The newly installed diagonal crosswalk at Ocean View and Honolulu has little support from MSPA as discussed at its monthly board meeting.
By Mary O’KEEFE
here was no doubt after the monthly Montrose Shopping Park Association meeting on March 5 that the majority of the board did not like the new diagonal crosswalk at the Ocean View Boulevard and Honolulu Avenue intersection.
The crosswalk has been a topic of discussion since its implementation on Feb. 19, and now it appears that conversation will be continued at Tuesday’s Glendale City Council meeting when Councilwoman Paula Devine plans on presenting the subject and asking the city to take the diagonal crosswalk away.
“I have asked Scott [Ochoa, Glendale city manager] to pull [the crosswalk], ” said Devine on Wednesday. “I will bring it to the [City of Glendale] Council [at its next meeting on March 24].”
If Devine gets another councilmember to second her motion to remove the diagonal crosswalk it will then be voted on at the next council meeting on March 31. That meeting will be at Sparr Heights Community Center as part of the City Council in Your Neighborhood outreach.
“I thanked Paula for understanding that the entire board of the MSPA is trying to make Montrose safe,” said Andre Ordubegian, president of the MSPA.
At the March 5 MSPA meeting, Ordubegian voiced his opposition to the diagonal crosswalk and shared the comments from businesses concerned about the increased vehicle traffic.
The diagonal crosswalk was a surprise to the MSPA board members and business owners. The city had looked at the most active pedestrian areas in Glendale and found that the intersection in the Montrose Shopping Park was one of the more active. The diagonal crosswalk was a pilot program as part of the city’s street improvement project. It was serving as a preliminary study allowing the city to see if it improved pedestrian traffic.
The comments received by the MSPA board were overwhelmingly negative; CVW also received several negative comments, but Ochoa said the feedback the city received was a 50/50 mix of positive and negative.
“We did make a mistake,” Ochoa told the board, referring not to the pilot program but in not talking to the MSPA board prior to the implementation.
Devine had been part of a meeting with some of the past and present MSPA board members where the idea of a diagonal crosswalk had been raised.
“It was an informal meeting,” said board member GiGi Garcia. “[Ordubegian] flatly said no to the [crosswalk].”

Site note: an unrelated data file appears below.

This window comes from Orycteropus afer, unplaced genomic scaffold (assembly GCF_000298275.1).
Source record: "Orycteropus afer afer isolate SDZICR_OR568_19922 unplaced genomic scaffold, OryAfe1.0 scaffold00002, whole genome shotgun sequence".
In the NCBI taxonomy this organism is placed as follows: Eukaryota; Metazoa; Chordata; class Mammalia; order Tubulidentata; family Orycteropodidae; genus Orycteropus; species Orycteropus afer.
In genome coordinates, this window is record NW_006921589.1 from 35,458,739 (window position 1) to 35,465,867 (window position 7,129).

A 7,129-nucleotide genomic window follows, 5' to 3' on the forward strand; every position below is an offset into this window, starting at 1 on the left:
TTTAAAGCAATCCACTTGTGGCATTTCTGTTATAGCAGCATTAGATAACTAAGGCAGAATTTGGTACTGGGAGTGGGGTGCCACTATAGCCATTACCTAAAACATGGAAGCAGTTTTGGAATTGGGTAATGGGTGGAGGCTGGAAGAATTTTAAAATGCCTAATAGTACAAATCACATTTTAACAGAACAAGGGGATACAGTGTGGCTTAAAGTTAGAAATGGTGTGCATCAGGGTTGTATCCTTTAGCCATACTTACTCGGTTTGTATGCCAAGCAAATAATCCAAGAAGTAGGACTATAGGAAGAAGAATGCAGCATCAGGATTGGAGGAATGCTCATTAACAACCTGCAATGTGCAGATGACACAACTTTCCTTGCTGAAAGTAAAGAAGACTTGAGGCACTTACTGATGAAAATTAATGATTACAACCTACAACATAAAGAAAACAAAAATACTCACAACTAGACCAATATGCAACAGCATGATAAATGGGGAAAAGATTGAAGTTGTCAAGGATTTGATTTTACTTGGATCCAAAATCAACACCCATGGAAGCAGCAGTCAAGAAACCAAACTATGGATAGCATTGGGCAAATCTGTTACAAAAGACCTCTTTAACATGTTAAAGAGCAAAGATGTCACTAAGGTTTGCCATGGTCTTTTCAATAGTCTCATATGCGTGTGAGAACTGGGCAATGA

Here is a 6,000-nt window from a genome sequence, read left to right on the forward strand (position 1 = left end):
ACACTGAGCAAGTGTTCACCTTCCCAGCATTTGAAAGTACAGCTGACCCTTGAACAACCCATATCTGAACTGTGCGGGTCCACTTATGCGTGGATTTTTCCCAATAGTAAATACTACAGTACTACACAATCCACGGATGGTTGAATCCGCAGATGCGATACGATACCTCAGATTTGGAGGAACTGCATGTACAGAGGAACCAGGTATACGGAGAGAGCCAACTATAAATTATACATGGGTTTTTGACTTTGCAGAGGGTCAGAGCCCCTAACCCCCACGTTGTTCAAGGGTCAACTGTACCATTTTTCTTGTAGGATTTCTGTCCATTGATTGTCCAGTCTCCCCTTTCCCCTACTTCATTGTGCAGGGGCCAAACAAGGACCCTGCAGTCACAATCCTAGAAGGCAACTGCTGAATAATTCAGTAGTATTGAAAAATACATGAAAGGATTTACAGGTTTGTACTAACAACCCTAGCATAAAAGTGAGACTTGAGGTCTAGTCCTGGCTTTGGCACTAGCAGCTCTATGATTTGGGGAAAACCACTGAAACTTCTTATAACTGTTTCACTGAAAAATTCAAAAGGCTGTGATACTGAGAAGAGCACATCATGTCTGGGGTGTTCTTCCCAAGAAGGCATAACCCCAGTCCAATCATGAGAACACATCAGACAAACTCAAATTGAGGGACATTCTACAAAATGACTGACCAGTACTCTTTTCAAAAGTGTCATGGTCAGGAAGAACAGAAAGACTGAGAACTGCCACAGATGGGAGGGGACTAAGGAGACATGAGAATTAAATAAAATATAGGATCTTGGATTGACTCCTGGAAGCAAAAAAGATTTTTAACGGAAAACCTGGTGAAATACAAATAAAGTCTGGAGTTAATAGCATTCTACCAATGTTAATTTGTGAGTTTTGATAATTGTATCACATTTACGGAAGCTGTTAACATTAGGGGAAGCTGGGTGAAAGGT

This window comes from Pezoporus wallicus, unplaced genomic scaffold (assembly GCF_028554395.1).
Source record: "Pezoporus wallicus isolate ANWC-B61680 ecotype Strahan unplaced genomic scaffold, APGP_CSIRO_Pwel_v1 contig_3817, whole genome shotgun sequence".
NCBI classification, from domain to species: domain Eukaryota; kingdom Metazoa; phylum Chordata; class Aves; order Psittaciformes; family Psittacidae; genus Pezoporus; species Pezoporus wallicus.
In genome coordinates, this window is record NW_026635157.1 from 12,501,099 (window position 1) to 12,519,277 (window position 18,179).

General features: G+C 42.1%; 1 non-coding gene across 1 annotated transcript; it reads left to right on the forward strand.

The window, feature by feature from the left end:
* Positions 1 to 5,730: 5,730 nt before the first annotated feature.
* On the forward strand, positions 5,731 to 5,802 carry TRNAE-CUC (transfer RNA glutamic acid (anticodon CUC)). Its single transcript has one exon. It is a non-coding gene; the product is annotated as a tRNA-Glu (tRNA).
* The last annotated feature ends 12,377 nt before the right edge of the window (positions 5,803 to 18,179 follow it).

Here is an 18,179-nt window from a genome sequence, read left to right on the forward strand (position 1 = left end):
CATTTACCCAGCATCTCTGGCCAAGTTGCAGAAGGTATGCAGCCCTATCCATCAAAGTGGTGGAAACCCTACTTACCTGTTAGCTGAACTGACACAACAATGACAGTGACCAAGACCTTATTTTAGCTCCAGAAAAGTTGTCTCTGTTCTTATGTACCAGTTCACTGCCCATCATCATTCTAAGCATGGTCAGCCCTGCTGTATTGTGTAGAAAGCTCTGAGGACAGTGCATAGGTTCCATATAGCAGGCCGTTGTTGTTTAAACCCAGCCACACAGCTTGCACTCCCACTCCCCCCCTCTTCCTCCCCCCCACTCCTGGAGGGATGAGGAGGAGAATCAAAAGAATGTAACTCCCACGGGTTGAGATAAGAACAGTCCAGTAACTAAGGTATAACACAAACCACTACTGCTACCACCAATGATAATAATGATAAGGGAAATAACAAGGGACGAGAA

She added that she had told Devine “it was an interesting proposal.”
“But when I said that I was being polite,” she said.
Kim Kelly, MSPA board member, liked the idea at the time and voiced her approval for the crosswalk. She wanted those who were against it to give the pilot program a chance and did think it improved the pedestrian feel of the town.
She shared that several people she had spoken with liked the change.
Ordubegian and Garcia both said they had thought the city would first come to the board to discuss it before changes were made.
Ochoa repeated that the city was wrong for not sharing its plan but added that Devine had approached Public Works and there was an opening on the schedule so it was done.
The concerns from those on the MSPA board were safety, traffic issues and how the change affected businesses.
The crosswalk affected the flow of traffic along Honolulu Avenue and Ocean View Boulevard, with traffic backing up in both directions and creating more traffic issues on surface streets.
During the MSPA meeting, Crescenta Valley Town Council President Robbyn Battles said the traffic was spilling into the unincorporated area of Los Angeles County/La Crescenta.
“What we are hearing is so much traffic is coming into the unincorporated area,” she said. “I am just concerned that parents [will not] come to Montrose because it is unsafe.”
She suggested the city speak to the county on traffic signal timing.
“I can tell you we will reach out to them,” Ochoa said.
At the time, Ochoa said the pilot program was scheduled for six months; however, it could be reduced to three months. Now it looks more like three weeks if the city council votes to change the crosswalk back.
The crosswalk was installed quickly and signage was another issue with the board. Rubik Golanian, Glendale Public Works director, said the signage did need improvement.
Golanian added that the intersection, along with other streets throughout Montrose, would be studied as part of the improvement project.
The discussion of garbage was also a hot topic at the meeting. MSPA has been working with the city and local businesses to deal with the increasing amounts of trash on the sidewalks and parking lots.
“Steve [Pierce, market coordinator] and I [approached] businesses and asked them to please take care of the trash in front of their stores, and they were cooperative,” Ordubegian said.
He is working with the city now to get more garbage cans and hopes the businesses will also take it upon themselves to keep their areas clean.
Ordubegian also spoke with Edith Fuentes who is running for Glendale City Council. She has a campaign office in the 2200 block of Honolulu Avenue which is in violation of a city code prohibiting office use on the first floor level of a building. The board was concerned the office would set a precedent for temporary campaign offices in retail areas.
“It looks like [the shopping park] is supporting Fuentes,” Garcia said.
She added that the Montrose Shopping Park is not endorsing Fuentes.
On Feb. 23, Fuentes was given a City of Glendale warning notice to vacate the building within 15 days. As of press time she had not vacated.
Another objection by the board was the campaign signs that were taped onto the windows of the vacant Rocky Cola Café.
“I spoke to [Fuentes] and she said she would take them down,” Ordubegian said. “And she did.”
To read some of the comments made regarding the crosswalk, visit page 11.